I appreciate all the info. I agree that preperation is best. I was thinking about worst case scenario. My son camps with the Scouts. Let say he sets up camp and he (and presumably a buddy) wander away to explore some and get disoriented. Now they are lost. A great way to get found is a big plume of smoke. A fire would keep you warm and has some positive pyschological benefits as well. So if you had to start a fire with only what is in your pocket. He carries a knife and a lighter in his pocket.
I will work with him on finding the dry tinder with the many suggestions offered here.
As a parent there is a lot of comfort in knowing that your son knows what to do and how to take care of himself. As a scout leader you see that even well trained boys sometimes make bad decisions. Sometimes it takes a lot of going over things to get it though.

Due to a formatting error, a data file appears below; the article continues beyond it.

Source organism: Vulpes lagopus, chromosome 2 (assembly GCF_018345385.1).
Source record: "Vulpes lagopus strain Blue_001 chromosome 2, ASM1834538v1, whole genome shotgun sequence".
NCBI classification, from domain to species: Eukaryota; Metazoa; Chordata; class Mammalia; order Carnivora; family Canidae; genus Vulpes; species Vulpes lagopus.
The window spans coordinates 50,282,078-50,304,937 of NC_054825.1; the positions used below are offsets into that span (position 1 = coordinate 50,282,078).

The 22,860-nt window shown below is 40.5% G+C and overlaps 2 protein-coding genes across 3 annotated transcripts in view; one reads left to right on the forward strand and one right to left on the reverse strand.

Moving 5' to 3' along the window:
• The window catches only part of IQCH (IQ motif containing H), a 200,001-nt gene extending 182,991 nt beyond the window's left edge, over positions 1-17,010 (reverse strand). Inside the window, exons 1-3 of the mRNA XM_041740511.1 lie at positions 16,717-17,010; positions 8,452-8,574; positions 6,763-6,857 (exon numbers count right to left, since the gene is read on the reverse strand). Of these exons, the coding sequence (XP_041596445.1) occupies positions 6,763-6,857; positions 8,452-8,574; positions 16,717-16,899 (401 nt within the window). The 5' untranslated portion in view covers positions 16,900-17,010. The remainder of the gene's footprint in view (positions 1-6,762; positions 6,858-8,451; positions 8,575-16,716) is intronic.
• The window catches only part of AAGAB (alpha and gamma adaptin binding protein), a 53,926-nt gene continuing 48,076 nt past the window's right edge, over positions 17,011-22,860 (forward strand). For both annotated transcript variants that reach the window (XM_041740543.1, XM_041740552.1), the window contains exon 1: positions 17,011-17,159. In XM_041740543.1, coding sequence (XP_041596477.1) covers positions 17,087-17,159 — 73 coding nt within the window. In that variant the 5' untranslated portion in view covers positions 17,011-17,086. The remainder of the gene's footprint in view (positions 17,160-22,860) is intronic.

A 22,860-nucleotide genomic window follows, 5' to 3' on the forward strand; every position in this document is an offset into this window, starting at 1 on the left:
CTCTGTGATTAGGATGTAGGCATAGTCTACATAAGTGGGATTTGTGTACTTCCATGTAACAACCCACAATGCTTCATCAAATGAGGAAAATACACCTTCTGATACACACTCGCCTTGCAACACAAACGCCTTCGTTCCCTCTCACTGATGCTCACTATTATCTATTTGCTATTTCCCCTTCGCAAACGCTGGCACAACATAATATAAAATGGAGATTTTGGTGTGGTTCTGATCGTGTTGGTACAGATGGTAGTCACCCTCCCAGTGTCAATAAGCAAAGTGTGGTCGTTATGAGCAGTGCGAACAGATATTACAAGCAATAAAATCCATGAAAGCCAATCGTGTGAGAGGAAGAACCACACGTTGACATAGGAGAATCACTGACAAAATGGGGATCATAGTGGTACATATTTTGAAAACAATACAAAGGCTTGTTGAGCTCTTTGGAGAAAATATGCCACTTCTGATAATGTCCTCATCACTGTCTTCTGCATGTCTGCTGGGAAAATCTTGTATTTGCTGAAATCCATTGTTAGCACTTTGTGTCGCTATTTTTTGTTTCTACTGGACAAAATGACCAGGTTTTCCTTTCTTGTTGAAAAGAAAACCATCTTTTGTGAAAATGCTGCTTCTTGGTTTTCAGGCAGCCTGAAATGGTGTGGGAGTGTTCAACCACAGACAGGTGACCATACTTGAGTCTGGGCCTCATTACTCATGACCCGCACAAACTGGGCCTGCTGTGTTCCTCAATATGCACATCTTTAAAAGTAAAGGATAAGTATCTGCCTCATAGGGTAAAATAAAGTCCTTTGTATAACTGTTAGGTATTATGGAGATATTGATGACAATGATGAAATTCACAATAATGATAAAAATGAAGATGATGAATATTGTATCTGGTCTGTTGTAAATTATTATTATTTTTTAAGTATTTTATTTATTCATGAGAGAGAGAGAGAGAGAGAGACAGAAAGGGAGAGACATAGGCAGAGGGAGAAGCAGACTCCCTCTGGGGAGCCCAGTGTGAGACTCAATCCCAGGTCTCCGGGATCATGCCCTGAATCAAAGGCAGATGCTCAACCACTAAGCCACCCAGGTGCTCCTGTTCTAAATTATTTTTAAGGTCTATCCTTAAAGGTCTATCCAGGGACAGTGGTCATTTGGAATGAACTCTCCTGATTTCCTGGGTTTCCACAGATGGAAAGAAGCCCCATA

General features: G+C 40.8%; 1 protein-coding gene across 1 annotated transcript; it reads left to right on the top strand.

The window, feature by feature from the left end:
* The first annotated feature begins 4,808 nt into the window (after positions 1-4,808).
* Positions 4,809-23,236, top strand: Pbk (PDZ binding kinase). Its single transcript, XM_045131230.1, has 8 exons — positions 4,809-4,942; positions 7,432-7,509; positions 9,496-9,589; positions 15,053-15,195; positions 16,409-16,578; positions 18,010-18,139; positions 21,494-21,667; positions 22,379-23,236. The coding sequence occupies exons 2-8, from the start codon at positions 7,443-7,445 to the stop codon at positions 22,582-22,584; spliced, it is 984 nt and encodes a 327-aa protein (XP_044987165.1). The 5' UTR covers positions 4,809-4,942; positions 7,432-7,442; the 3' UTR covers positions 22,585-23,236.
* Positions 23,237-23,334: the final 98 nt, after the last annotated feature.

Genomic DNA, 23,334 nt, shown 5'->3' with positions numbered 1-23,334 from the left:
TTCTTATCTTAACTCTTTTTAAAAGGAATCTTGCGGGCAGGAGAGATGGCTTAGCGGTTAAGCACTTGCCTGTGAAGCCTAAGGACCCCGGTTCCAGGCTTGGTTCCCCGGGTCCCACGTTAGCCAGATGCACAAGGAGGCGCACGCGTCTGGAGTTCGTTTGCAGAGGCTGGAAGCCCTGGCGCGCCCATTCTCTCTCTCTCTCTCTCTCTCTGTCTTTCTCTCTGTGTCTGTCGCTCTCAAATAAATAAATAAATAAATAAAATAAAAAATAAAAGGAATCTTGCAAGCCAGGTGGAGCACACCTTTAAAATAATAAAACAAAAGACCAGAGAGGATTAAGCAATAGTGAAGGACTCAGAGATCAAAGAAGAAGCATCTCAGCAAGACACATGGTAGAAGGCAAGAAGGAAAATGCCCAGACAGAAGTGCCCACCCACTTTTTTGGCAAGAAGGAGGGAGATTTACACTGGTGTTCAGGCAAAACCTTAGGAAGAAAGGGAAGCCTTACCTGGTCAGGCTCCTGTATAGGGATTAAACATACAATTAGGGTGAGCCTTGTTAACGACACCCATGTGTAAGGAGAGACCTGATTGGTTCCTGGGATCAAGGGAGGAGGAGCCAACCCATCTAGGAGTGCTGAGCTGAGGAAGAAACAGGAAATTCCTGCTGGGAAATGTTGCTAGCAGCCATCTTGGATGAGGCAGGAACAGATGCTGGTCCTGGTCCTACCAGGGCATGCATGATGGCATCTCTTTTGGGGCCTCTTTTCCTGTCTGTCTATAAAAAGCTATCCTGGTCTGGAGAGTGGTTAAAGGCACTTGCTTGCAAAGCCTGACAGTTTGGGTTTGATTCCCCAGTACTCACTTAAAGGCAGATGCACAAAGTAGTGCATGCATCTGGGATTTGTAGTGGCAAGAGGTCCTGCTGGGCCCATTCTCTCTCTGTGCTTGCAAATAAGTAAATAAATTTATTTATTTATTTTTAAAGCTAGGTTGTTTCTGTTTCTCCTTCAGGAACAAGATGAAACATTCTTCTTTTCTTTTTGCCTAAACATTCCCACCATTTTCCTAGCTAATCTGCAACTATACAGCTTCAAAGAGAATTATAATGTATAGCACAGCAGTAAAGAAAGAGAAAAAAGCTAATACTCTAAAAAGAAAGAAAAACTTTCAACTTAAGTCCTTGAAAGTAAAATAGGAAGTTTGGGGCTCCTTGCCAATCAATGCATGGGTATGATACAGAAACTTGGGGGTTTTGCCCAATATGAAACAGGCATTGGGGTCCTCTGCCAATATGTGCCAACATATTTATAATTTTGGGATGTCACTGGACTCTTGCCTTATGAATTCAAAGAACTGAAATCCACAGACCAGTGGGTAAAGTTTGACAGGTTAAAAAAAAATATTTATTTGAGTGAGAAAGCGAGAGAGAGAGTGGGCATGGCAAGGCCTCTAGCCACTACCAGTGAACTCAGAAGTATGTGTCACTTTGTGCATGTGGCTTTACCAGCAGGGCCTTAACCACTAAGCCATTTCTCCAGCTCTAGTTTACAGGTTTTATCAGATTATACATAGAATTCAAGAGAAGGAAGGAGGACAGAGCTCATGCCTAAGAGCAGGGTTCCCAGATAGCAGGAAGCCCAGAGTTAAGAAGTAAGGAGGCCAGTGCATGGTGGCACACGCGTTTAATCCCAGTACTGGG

Being a scoutmaster, I would say first, get the kid a whistle. If he wanders off, he is much more likely to be found by blowing a whistle, then lighting a fire. But, it is still a skill he needs. I have noticed that scouts need a lot of training before they understand how to get a good fire going. Actually, the same applies to adults as well. Practice.
To add to that, it is important that he carry a lighter AND matches. He also needs to know how to properly use both. I let my scouts play with matches (with safety in mind, of course). They need to see the problems that matches have, and how to overcome them. The same with lighters.